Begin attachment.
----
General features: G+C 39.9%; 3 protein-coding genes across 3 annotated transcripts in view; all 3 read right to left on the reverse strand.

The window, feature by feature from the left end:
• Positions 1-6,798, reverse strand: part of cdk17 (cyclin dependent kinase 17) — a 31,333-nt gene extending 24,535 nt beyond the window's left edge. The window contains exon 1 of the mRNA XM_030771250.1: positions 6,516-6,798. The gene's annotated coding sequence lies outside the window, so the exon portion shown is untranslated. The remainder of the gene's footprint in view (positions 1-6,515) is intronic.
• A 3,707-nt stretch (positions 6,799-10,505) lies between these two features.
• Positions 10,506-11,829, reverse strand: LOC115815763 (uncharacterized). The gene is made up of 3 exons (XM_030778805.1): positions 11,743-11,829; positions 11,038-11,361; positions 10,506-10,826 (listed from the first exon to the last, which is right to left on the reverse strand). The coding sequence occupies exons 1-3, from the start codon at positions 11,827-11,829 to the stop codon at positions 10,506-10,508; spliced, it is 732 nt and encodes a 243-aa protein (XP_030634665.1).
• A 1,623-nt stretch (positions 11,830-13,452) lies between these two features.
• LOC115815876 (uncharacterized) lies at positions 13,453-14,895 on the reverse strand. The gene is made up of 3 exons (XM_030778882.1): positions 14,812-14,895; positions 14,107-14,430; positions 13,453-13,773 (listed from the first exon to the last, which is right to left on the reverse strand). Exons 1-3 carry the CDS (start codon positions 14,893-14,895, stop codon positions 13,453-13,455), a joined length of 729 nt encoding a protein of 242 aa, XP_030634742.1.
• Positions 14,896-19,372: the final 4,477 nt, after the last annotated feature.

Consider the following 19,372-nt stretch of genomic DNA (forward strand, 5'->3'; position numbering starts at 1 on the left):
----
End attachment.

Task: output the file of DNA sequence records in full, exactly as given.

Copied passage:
General features: G+C 39.9%; 3 protein-coding genes across 3 annotated transcripts in view; all 3 read right to left on the reverse strand.

The window, feature by feature from the left end:
• Positions 1-6,798, reverse strand: part of cdk17 (cyclin dependent kinase 17) — a 31,333-nt gene extending 24,535 nt beyond the window's left edge. The window contains exon 1 of the mRNA XM_030771250.1: positions 6,516-6,798. The gene's annotated coding sequence lies outside the window, so the exon portion shown is untranslated. The remainder of the gene's footprint in view (positions 1-6,515) is intronic.
• A 3,707-nt stretch (positions 6,799-10,505) lies between these two features.
• Positions 10,506-11,829, reverse strand: LOC115815763 (uncharacterized). The gene is made up of 3 exons (XM_030778805.1): positions 11,743-11,829; positions 11,038-11,361; positions 10,506-10,826 (listed from the first exon to the last, which is right to left on the reverse strand). The coding sequence occupies exons 1-3, from the start codon at positions 11,827-11,829 to the stop codon at positions 10,506-10,508; spliced, it is 732 nt and encodes a 243-aa protein (XP_030634665.1).
• A 1,623-nt stretch (positions 11,830-13,452) lies between these two features.
• LOC115815876 (uncharacterized) lies at positions 13,453-14,895 on the reverse strand. The gene is made up of 3 exons (XM_030778882.1): positions 14,812-14,895; positions 14,107-14,430; positions 13,453-13,773 (listed from the first exon to the last, which is right to left on the reverse strand). Exons 1-3 carry the CDS (start codon positions 14,893-14,895, stop codon positions 13,453-13,455), a joined length of 729 nt encoding a protein of 242 aa, XP_030634742.1.
• Positions 14,896-19,372: the final 4,477 nt, after the last annotated feature.

Consider the following 19,372-nt stretch of genomic DNA (forward strand, 5'->3'; position numbering starts at 1 on the left):